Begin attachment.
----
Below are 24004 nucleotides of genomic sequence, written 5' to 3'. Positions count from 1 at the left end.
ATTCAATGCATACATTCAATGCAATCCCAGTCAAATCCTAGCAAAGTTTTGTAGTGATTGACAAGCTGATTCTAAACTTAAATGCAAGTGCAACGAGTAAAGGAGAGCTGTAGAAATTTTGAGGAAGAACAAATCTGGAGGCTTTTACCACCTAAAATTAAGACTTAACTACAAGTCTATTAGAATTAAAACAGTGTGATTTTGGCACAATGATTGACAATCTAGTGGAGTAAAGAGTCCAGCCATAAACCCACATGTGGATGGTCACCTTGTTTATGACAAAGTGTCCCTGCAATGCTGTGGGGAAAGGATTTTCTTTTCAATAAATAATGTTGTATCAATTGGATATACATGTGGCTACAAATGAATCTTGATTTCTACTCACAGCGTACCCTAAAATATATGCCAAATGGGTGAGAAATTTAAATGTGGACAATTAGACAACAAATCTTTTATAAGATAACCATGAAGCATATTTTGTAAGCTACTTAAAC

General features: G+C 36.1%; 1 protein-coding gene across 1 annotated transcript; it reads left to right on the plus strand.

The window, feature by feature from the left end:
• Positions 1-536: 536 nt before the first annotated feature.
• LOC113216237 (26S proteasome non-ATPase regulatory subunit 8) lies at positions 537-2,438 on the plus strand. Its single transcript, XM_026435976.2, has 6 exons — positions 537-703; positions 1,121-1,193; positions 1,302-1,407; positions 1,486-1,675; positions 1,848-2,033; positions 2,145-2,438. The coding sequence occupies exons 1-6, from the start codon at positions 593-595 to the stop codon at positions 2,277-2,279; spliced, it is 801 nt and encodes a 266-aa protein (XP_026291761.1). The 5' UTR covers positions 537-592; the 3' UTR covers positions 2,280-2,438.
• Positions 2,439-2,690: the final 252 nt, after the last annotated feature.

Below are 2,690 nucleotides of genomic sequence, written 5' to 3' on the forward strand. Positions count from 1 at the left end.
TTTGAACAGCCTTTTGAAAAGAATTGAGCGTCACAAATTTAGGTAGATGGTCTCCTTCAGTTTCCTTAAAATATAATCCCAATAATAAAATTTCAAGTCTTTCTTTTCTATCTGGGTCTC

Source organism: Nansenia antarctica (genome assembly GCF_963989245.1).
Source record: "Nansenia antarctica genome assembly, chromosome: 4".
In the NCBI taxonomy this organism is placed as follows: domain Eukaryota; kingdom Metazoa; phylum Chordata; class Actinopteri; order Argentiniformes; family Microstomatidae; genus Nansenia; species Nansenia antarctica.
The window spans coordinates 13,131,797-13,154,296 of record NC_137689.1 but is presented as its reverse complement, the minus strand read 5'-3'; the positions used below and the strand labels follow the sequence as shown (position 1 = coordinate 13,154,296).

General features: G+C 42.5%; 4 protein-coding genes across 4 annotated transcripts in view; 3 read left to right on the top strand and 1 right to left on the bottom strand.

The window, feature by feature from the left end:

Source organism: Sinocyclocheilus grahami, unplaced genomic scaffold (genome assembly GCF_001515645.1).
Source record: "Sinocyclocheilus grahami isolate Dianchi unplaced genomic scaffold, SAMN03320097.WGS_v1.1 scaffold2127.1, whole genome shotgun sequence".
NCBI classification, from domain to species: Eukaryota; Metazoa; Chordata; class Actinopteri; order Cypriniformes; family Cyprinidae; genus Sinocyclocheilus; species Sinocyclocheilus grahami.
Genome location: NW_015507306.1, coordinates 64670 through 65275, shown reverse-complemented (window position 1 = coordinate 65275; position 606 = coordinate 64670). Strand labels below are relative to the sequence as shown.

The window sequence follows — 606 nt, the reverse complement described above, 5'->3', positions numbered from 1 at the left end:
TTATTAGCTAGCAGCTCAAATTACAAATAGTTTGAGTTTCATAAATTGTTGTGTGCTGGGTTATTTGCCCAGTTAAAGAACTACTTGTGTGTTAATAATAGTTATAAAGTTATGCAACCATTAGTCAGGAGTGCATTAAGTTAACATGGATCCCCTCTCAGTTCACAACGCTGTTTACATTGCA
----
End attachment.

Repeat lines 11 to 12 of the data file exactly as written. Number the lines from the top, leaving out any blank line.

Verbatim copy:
Source record: "Nansenia antarctica genome assembly, chromosome: 4".
In the NCBI taxonomy this organism is placed as follows: domain Eukaryota; kingdom Metazoa; phylum Chordata; class Actinopteri; order Argentiniformes; family Microstomatidae; genus Nansenia; species Nansenia antarctica.